Content courtesy of Eva Rodriguez, Vitacost Category Manager
It’s been almost two months since I started my container garden. What began as a seemingly intimidating task has evolved into a relaxing activity that my husband and I now do together on Sunday afternoons. In the beginning I thought gardening was something “lunching ladies” did to pass the time—not an activity a working professional would be able to squeeze into her already-busy routine. However, like most things, if you really want to do it, you will find the time. I am pleasantly surprised at what I’ve been able to accomplish so far.
Here are a few of my personal observations and suggestions as a novice gardener. Hopefully, they’ll help you achieve gardening success, too!
Patience. Like most people, I don’t have much. When gardening, it’s important to have a good mix of pre-germinated plants and some you grow from seedlings. Seeing plants already blooming and growing will give you the patience needed to wait for those that take longer to bloom. I learned this with the gladiolas I grew from seedlings. It’s taken almost two months, and flowers are just now starting to bloom. The overwhelming sense of achievement I felt when I saw the little colorful bulbs peek out from the green leaves was so exciting I think I scared my poor puppy Lola shrieking for joy! If I didn’t have other plants already in full bloom, I may have assumed my gladiolas were a failure and given up.
Bugs and other critters. This shouldn’t come as a surpise: when you plant a garden, lots of bugs and little animals will be attracted to it. While you may see a beautiful work of art, they see lunch. To keep invaders, such as rabbits, raccoons and dogs, away from our plants, we installed a small fence around the perimeter of our garden. We also use an all-natural insecticide. How much you’ll need depends on the size of your garden. Ours is relatively small, so we apply about ¼ of a bottle every three weeks. If you have children or pets, you might consider using a natual mosquito and tick spray. Some plants, such as citronella, naturally repel bugs. We keep one in the center of the garden. It smells great and keeps the little creepy crawlies at bay.
Moisture. Retaining the moisture in your plants is super important. Watering daily, especially in the summertime, and placing a layer of mulch underneath planters, both help. It’s also important to aerate the soil once a week. That’s a fancy way of saying soil in the planters needs to be stirred up and replaced so it doesn’t harden and become impermeable. A somewhat opposite problem we had was that the planters were flooding because there weren’t holes drilled into the bottoms. Be sure to check for this before adding soil to your planters to avoid having to start over!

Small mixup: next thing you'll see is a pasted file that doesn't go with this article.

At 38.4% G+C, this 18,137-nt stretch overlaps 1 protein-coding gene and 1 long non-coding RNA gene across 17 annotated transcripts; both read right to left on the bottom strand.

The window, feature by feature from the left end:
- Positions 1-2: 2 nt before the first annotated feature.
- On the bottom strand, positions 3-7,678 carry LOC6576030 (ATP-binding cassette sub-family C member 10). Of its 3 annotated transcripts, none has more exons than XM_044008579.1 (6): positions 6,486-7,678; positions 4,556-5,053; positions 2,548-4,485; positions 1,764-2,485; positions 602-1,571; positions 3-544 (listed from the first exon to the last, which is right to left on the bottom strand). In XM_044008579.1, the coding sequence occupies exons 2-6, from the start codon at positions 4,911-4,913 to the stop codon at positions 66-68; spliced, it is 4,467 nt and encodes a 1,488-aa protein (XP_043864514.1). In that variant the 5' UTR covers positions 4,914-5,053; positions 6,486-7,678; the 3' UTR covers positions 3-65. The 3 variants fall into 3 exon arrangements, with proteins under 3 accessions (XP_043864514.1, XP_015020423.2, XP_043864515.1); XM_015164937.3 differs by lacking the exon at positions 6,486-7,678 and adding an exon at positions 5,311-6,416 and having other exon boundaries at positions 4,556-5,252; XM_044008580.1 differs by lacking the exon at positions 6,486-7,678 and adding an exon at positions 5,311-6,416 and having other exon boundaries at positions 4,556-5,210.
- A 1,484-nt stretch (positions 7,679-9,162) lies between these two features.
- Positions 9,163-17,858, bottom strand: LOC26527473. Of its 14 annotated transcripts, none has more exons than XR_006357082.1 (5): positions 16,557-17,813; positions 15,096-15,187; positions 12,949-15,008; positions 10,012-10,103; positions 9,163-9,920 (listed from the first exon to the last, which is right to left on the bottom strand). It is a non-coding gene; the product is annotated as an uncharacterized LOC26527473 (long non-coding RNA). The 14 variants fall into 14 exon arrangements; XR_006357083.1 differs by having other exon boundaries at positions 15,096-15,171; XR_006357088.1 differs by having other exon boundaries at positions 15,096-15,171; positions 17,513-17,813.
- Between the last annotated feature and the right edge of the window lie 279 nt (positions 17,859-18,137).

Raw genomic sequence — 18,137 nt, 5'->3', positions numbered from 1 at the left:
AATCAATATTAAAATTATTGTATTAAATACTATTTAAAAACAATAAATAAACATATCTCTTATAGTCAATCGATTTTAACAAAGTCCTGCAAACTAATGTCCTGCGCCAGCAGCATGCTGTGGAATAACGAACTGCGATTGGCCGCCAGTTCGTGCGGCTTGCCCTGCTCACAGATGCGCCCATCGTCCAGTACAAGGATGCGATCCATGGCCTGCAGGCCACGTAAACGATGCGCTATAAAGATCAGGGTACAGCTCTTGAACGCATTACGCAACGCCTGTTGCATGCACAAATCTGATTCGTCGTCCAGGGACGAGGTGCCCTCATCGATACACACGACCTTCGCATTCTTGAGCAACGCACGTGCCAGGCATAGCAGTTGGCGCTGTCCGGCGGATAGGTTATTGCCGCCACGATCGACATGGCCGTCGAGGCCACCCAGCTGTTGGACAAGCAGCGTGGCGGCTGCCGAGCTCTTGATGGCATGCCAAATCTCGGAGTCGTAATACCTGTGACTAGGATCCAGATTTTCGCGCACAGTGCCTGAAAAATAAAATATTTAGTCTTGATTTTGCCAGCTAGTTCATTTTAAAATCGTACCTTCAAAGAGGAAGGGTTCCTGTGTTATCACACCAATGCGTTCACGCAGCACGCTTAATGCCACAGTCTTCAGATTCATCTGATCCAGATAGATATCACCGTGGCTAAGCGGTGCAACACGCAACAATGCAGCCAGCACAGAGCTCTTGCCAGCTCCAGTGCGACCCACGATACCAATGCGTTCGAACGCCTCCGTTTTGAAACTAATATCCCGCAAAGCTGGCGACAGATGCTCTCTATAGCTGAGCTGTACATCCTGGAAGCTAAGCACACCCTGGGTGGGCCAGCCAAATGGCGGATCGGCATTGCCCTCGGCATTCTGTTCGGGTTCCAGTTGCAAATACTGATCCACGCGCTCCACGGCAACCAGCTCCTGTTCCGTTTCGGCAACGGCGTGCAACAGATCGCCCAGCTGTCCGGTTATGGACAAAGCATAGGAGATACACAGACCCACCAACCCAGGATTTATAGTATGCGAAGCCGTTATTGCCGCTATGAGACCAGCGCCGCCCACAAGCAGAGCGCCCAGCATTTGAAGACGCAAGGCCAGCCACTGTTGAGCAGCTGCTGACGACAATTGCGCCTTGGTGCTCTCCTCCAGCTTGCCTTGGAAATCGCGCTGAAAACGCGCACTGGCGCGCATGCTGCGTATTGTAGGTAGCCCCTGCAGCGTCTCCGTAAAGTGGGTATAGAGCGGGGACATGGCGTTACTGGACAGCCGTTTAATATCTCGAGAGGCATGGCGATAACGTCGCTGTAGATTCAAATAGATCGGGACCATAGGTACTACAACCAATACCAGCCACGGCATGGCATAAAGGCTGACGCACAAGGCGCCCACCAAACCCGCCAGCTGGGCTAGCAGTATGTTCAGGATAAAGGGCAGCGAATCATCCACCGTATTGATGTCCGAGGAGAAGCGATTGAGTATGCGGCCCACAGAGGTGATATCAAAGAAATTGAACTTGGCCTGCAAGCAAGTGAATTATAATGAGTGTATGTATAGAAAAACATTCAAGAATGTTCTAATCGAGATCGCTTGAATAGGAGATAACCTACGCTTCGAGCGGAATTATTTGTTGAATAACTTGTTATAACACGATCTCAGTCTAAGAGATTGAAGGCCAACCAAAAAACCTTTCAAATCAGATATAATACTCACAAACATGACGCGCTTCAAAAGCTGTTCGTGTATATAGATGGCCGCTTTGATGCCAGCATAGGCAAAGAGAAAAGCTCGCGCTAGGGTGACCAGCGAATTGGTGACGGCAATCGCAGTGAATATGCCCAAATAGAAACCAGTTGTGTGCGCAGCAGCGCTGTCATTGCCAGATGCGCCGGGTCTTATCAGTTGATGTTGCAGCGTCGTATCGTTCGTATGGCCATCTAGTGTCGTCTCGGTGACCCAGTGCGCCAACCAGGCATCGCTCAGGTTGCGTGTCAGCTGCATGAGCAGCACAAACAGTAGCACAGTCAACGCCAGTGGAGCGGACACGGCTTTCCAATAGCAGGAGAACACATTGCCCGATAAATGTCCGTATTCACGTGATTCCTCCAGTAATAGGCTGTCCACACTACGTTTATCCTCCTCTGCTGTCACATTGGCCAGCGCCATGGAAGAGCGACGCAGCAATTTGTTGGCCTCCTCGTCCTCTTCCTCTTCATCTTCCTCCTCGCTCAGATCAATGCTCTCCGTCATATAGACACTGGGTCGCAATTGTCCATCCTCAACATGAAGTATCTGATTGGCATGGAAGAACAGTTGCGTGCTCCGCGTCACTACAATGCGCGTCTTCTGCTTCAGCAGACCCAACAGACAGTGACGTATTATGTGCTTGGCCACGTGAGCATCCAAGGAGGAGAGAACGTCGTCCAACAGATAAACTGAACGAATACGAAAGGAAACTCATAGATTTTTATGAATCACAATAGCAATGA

Build a fort for your plants. When we started growing tomatoes, they were placed in a regular pot. As they began to sprawl out, we transferred them to a larger wooden planter. We also bought BPA-free posts and built a “fort” for the vines to climb so they wouldn’t rot on the ground. Any plant that has heavier vegetables or fruit should be propped up so the weight doesn’t drag the plant down.
Sun exposure. In our garden, there’s a tree that creates a shaded area over one row of plants. There isn’t much we can do about the tree’s location, so we chose plants that didn’t need full sunlight so we could still utilize the space. In that row, we planted rosemary, basil and aloe. Our gladiolas didn’t like it there, as they need more sunlight, so we moved them. Now everything has its place and is getting appropriate sunlight.
After just a month and a half, my husband and I are in love with our garden. We look forward to showing it off to guests who visit our home. And it’s become dedicated time we spend together each weekend, working together and being active outside. It won’t be long before we’re making salad with our new tomatoes!
Eva is a Category Manager at Vitacost for the Food, Home, Pets and Baby categories. She’s lived in Florida almost her entire life, has two puppies and was in search of a hobby that would help her relax so her husband convinced her to try container gardening. Eva has never been a serious nature-lover (except for the ocean) but is venturing out into the seedy (pun intended) world of gardening as a beginner to mix some relaxation with the gratification of planting something and watching it grow.